Co-authored by Amrita Singh & Tanvi Mehta
An Obsession with the Established
The budget for 2018-19, unveiled by Finance Minister Arun Jaitley, focused on revamping India’s already established, well-to-do institutions. A fresh initiative, appropriately named RISE (Revitalising Infrastructure and Systems in Education) has been launched to increase investment in research and improving infrastructure for the country’s premier education and health institutions by 2022.
Illustrated by Balraj K.N.
Despite housing the largest youth population in the world, India continues to spend a meagre 3.48% of its total public expenditure on education. More importantly, while only 6% of India’s youth study in premier institutions, 94% of India’s 40 million students study in ordinary public institutions that do not receive any monetary assistance from either the Ministry of Human Resource Development or their respective state governments. RUSA (Rashtriya Ucchtar Shiksha Abhiyaan), a scheme designed to help such institutions, was not in the limelight in this session as the country’s obsession with premier institutions through a scheme like RISE overshadowed the need to improve education for the masses.
Quality Check: Technology and Teachers
The Budget does tackle the issue of poor quality education through an array of schemes designed to improve the current situation. Arun Jaitley said, “Technology will be the biggest driver in improving the quality of education. We propose to increase the digital intensity in education and move from Blackboard to digital board.”
Operation Digital Board is a welcome move, but the proposed scheme remains a mere promise with no clear knowledge of the funds allocated for its implementation. In fact, the budget for technology-driven education in India has been slashed from 518 crores last year to 456 crores for 2018. The implementation of Operation Digital Board becomes even more doubtful when one considers how only 62 percent of the schools have electricity connections, 24 percent have functional computers and only 9 percent of the schools have both electricity and computers. This puts a big question mark on the feasibility of this scheme in rural areas that are currently erratic consumers of electricity.
The government also plans to improve the quality of education by merging its flagship education schemes, namely Sarva Shiksha Abhiyan (SSA) and Rashtriya Madhyamik Shiksha Abhiyan (RMSA) with teacher training programmes to maintain continuity in the shift from primary to secondary education for both students and teachers. In order to ensure maximum teachers are trained, district-level programmes are also being planned This policy seems like a more realistic means to address concerns about the quality of education as technology continues to remain an underfunded glorious promise.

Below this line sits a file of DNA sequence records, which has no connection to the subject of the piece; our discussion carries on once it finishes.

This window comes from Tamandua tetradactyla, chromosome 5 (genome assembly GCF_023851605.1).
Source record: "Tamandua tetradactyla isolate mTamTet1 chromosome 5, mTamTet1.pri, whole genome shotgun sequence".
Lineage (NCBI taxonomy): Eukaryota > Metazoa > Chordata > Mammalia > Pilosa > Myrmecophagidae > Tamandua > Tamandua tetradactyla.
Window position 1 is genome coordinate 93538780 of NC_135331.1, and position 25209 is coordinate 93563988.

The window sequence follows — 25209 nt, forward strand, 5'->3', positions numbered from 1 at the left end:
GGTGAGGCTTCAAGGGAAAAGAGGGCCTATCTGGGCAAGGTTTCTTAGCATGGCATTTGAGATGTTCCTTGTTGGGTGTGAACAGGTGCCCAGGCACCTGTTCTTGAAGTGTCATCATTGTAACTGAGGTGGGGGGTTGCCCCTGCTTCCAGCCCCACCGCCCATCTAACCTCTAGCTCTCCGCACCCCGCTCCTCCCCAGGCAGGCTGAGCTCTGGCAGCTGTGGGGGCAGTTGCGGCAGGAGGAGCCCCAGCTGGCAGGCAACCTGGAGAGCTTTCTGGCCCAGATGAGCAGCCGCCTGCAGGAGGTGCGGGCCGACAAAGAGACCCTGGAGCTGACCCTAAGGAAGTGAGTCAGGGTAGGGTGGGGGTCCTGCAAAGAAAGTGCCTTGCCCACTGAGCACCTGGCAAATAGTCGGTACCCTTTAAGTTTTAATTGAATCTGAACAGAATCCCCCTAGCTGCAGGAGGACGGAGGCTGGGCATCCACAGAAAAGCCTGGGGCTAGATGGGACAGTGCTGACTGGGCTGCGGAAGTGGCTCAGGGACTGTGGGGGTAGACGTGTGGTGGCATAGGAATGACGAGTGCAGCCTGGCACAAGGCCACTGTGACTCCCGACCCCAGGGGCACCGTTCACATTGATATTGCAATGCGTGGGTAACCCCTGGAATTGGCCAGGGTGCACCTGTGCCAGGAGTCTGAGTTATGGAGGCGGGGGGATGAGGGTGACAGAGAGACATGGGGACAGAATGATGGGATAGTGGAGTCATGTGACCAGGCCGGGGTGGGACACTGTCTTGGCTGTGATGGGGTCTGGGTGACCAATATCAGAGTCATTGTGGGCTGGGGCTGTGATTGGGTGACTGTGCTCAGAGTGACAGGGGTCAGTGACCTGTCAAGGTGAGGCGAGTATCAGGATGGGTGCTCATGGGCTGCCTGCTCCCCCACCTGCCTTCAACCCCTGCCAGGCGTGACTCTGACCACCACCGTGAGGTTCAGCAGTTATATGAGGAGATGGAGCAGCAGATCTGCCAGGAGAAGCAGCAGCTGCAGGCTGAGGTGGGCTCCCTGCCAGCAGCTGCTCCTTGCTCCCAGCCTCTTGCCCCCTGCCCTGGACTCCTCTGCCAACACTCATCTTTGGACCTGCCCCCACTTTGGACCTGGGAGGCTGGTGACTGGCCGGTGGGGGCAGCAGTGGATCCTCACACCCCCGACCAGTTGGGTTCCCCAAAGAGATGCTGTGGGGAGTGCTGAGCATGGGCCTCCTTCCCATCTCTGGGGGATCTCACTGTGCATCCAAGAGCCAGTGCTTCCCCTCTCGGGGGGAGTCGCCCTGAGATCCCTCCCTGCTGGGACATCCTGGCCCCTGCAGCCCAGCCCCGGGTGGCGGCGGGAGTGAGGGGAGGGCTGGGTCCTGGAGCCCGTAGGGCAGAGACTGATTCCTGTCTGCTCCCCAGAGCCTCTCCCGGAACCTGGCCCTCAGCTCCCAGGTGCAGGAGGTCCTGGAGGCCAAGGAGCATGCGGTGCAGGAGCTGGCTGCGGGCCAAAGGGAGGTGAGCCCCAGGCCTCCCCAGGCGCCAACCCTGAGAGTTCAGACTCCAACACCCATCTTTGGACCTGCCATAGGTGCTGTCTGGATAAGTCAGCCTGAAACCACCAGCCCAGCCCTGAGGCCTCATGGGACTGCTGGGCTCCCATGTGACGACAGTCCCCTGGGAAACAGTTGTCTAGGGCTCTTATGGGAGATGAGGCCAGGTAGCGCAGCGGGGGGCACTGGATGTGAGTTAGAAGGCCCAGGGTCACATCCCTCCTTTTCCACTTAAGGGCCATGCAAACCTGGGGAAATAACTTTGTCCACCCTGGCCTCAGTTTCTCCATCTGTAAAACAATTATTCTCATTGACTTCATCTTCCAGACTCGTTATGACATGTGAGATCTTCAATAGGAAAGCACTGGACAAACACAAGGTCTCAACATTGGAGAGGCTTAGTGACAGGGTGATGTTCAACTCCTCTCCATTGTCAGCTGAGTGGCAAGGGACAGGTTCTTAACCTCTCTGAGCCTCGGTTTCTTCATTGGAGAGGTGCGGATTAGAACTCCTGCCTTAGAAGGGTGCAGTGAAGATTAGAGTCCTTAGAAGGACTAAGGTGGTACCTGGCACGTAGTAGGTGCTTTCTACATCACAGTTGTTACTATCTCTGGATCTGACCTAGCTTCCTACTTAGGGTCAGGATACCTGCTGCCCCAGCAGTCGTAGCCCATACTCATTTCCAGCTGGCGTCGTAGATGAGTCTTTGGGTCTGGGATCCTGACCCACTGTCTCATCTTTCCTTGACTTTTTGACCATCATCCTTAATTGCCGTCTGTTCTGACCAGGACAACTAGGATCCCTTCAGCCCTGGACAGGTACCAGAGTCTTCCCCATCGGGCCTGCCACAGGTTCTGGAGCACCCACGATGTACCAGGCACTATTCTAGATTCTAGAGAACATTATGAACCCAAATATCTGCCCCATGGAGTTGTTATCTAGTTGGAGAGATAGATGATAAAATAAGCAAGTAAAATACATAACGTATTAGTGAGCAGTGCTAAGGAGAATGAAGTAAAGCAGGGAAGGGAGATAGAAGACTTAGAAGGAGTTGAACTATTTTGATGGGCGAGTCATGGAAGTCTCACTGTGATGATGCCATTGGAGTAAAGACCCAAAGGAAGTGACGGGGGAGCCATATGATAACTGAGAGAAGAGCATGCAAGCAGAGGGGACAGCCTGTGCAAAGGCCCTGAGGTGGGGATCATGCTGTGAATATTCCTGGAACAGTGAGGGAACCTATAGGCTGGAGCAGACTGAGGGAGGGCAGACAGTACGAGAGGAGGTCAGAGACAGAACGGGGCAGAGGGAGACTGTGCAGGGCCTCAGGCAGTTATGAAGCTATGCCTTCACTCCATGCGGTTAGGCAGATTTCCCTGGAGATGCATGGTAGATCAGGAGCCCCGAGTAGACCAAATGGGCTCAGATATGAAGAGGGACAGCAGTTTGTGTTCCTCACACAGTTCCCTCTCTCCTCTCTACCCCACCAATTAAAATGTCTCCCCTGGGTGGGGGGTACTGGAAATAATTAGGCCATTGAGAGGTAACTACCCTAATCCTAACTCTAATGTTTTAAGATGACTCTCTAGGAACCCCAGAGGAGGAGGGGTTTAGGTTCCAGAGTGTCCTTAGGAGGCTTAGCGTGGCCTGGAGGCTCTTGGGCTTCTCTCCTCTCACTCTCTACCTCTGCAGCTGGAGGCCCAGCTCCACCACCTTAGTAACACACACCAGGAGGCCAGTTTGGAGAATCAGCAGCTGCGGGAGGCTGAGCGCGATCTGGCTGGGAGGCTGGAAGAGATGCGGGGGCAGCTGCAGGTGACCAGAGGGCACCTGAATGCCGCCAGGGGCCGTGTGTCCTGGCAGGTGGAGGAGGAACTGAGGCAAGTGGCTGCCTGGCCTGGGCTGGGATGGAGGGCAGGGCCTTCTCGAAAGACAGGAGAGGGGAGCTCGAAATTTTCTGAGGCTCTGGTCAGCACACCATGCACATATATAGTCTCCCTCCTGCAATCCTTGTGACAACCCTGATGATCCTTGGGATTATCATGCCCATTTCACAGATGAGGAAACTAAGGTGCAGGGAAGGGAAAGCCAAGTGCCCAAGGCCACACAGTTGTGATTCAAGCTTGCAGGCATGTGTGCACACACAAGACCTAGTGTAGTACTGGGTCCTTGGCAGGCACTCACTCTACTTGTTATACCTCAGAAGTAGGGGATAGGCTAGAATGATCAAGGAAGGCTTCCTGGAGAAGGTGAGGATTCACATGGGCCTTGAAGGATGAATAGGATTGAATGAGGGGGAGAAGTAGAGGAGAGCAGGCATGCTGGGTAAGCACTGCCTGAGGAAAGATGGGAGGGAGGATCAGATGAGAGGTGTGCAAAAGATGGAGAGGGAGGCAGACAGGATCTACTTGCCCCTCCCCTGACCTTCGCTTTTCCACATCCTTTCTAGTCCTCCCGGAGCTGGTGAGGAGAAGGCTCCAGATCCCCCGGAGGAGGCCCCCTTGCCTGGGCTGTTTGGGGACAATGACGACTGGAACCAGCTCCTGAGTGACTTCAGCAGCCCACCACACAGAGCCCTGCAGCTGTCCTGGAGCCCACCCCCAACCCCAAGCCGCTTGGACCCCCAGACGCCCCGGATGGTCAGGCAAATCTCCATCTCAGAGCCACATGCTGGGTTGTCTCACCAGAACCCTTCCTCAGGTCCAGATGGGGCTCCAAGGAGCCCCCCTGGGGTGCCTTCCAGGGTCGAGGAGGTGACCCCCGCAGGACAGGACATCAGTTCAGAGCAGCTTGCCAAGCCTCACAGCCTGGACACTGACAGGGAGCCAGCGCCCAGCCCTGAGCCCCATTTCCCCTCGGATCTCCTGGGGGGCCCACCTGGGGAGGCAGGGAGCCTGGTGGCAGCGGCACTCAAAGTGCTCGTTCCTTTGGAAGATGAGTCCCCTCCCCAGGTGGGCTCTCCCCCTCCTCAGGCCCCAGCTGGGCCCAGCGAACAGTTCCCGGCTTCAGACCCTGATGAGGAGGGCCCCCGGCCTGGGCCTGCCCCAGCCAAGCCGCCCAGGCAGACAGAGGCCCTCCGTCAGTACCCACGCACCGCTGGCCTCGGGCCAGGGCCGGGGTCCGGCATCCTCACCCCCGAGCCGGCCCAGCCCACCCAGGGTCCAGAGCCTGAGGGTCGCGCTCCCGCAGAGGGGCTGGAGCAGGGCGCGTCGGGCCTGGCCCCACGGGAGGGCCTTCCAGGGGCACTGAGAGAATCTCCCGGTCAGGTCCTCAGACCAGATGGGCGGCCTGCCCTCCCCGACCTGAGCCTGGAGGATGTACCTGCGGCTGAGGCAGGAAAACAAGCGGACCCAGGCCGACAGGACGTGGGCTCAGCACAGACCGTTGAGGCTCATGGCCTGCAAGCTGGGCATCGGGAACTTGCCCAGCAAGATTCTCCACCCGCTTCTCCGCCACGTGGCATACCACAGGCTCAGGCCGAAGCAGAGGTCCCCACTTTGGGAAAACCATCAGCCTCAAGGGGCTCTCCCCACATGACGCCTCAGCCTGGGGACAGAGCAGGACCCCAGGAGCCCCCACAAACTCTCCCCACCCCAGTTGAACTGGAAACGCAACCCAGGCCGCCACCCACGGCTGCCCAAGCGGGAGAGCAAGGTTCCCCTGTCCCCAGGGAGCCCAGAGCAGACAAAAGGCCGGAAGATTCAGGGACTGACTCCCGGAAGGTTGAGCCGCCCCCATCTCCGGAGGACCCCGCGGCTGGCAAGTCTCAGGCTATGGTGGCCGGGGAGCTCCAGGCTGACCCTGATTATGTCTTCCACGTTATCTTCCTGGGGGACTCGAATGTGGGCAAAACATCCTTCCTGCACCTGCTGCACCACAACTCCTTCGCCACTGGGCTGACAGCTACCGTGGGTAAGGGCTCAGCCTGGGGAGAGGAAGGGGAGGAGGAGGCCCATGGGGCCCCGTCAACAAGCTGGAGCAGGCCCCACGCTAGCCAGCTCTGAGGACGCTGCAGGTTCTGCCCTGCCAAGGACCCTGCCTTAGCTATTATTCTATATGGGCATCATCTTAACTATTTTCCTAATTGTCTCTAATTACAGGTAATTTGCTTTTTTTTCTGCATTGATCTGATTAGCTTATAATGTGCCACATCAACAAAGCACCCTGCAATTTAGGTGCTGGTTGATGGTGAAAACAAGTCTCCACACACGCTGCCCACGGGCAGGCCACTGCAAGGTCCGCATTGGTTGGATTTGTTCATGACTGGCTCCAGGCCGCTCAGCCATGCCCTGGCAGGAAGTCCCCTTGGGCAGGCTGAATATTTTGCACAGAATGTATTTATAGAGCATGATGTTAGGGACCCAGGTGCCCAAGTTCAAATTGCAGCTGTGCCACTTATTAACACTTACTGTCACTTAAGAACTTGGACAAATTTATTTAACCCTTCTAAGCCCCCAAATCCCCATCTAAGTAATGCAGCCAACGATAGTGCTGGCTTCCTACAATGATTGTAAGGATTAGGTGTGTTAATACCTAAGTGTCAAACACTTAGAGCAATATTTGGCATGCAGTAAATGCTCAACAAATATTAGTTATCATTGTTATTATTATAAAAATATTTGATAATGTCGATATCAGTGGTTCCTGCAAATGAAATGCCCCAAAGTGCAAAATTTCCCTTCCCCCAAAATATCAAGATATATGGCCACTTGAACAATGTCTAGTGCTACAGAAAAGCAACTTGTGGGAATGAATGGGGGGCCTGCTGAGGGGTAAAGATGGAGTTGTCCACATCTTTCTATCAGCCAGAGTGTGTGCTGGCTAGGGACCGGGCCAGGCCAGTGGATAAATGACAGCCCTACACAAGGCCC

What about Education for All?
Schemes like RISE focus on institutions that are already leaps and bounds ahead of other education institutions that are struggling with poor infrastructure, lack of funds and accountability, fewer teachers, and a burgeoning student population that needs good quality education at affordable fees. The budget also fails to address student loans, lack of which may be a huge deterrent for families willing but unable to provide for their child’s education.
Operation Digital Board is not the only scheme whose implementation is unclear. While the budget promises to make Eklavya schools at par with Navodaya Vidyalayas in areas with more than 50 percent Scheduled Tribes (ST) population by 2022, to increase tribal education. However, at the same time, the government has reduced funds for its popular Kendriya Vidyalayas and Jawahar Navodaya Vidyalayas.
The varying degrees of discrepancies in the Budget mostly stem from its many promises and not enough information on the manner in which the funds will be distributed among the various facets of India’s education system. A sense of superficial improvement in the quality of education being imparted in India through revamped premier institutions is not the means to the end of quality education for all. The promise of technology before installing the necessary equipment to use it in schools across the country does not improve education either. While the budget has touched upon the need of the hour, which is a much-needed improvement in the quality of education, it is necessary to pause and take a breath; do we have the means and can it include millions of India’s students?